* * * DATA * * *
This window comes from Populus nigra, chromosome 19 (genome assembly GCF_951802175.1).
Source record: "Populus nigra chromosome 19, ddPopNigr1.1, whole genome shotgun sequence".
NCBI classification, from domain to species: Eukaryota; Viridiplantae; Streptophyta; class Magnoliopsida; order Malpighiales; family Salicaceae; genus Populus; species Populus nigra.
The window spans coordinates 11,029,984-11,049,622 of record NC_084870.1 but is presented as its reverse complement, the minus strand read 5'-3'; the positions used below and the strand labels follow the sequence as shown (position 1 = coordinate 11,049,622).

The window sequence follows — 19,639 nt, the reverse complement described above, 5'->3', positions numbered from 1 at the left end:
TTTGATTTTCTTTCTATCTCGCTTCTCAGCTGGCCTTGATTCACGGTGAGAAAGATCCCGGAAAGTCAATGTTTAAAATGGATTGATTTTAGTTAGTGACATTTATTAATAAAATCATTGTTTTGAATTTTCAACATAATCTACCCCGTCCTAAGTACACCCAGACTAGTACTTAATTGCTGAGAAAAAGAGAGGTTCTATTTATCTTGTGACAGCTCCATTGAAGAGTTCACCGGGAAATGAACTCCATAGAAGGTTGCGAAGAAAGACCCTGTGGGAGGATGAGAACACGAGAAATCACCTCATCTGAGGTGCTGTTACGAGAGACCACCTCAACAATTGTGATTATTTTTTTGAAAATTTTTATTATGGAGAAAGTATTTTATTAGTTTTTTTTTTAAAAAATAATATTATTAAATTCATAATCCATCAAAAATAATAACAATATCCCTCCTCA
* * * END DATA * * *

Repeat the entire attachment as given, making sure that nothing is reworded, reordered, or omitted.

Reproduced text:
This window comes from Populus nigra, chromosome 19 (genome assembly GCF_951802175.1).
Source record: "Populus nigra chromosome 19, ddPopNigr1.1, whole genome shotgun sequence".
NCBI classification, from domain to species: Eukaryota; Viridiplantae; Streptophyta; class Magnoliopsida; order Malpighiales; family Salicaceae; genus Populus; species Populus nigra.
The window spans coordinates 11,029,984-11,049,622 of record NC_084870.1 but is presented as its reverse complement, the minus strand read 5'-3'; the positions used below and the strand labels follow the sequence as shown (position 1 = coordinate 11,049,622).

The window sequence follows — 19,639 nt, the reverse complement described above, 5'->3', positions numbered from 1 at the left end:
TTTGATTTTCTTTCTATCTCGCTTCTCAGCTGGCCTTGATTCACGGTGAGAAAGATCCCGGAAAGTCAATGTTTAAAATGGATTGATTTTAGTTAGTGACATTTATTAATAAAATCATTGTTTTGAATTTTCAACATAATCTACCCCGTCCTAAGTACACCCAGACTAGTACTTAATTGCTGAGAAAAAGAGAGGTTCTATTTATCTTGTGACAGCTCCATTGAAGAGTTCACCGGGAAATGAACTCCATAGAAGGTTGCGAAGAAAGACCCTGTGGGAGGATGAGAACACGAGAAATCACCTCATCTGAGGTGCTGTTACGAGAGACCACCTCAACAATTGTGATTATTTTTTTGAAAATTTTTATTATGGAGAAAGTATTTTATTAGTTTTTTTTTTAAAAAATAATATTATTAAATTCATAATCCATCAAAAATAATAACAATATCCCTCCTCA